ATtiny85: Introduction to Pin Change and Timer Interrupts

Often when a microcontroller is being used, we want it to know when certain things occur, and then have something happen in response. A simple example is to have a pushbutton determine when an LED turns on.

One implementation that would satisfy this is called “polling”. Inside of the main while loop we could test the state of an input pin every loop iteration and turn on an LED depending on its state.

int main(void)
{
	initializePins();
	
	while(1)
	{
          if(pushbuttonPinIsHigh)   
	   turnOffLED; 
	  else                   
            turnOnLED;  
	}
	
	return 0;
}

 

The above psuedocode checks the pin state of an input pin connected to a pushbutton and depending on the state turns on or off an LED.

Polling a pin state becomes tricky when you have to do other things in your event loop, especially things that take a lot of time. If for instance you needed to send or interpret some kind of serial data, doing so would take many clock cycles. This would essentially add latency to the response time of the LED to the pushbutton, as checking the pin state would have the same priority as every other sequential task in the while loop.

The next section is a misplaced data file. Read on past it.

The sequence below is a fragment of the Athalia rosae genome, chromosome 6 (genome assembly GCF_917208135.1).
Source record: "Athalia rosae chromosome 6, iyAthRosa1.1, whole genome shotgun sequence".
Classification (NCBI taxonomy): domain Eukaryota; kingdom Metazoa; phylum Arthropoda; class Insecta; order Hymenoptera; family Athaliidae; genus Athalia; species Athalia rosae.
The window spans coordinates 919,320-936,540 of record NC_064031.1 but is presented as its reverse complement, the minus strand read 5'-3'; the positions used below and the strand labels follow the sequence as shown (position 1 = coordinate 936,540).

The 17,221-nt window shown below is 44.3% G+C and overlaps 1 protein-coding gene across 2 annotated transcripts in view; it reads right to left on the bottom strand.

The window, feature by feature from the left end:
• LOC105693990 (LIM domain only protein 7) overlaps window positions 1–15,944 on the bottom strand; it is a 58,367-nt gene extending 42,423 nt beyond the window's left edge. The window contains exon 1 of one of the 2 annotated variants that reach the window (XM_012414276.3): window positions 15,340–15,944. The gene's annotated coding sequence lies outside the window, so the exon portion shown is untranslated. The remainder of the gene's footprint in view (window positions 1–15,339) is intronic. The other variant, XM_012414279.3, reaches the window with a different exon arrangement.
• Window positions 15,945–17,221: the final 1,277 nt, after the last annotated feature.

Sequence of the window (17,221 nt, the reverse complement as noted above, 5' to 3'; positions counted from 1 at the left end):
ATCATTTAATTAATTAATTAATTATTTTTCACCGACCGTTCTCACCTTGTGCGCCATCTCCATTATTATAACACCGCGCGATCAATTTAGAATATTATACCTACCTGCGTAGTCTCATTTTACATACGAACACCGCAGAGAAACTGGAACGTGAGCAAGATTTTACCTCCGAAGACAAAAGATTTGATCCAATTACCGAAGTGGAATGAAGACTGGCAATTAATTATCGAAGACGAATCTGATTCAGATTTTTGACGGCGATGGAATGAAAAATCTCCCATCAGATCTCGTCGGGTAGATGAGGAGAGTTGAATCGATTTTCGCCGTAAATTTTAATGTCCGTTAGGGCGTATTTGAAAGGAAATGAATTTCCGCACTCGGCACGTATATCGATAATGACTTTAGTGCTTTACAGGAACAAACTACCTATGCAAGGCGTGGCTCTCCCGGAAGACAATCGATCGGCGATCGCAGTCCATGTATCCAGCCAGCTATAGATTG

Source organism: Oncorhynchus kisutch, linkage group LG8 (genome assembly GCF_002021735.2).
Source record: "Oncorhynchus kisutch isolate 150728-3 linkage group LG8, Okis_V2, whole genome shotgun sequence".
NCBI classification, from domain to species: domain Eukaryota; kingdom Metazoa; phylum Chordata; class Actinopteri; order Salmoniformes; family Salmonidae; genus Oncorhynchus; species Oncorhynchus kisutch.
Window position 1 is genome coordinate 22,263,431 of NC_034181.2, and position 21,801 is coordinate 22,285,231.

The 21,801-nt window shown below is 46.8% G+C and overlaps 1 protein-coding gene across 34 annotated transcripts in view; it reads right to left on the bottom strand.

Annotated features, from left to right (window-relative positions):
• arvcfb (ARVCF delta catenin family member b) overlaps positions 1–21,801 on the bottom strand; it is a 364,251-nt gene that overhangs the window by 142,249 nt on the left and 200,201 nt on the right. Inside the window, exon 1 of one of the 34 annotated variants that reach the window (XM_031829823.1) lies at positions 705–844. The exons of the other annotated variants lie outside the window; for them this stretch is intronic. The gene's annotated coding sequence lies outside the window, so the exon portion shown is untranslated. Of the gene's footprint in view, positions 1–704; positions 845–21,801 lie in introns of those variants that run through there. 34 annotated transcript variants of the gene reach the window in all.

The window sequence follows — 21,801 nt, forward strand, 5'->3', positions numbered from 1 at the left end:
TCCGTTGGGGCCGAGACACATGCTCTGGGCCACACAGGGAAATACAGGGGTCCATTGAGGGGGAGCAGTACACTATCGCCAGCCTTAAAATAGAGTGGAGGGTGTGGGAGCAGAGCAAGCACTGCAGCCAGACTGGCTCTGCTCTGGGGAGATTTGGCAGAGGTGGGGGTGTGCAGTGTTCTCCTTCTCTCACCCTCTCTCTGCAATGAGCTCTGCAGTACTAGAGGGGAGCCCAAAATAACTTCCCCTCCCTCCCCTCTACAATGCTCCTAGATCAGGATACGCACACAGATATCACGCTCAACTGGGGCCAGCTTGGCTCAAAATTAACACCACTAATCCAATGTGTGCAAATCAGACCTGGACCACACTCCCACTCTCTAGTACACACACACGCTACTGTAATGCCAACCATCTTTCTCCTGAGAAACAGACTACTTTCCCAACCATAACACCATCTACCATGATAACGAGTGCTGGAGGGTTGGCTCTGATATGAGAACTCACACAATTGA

Hardware interrupts allow for asynchronous handling of system events. If an interrupt is set for a pin, when the pin state changes the code execution in the main loop halts and the code inside an Interrupt Service Routine (ISR) function is executed.

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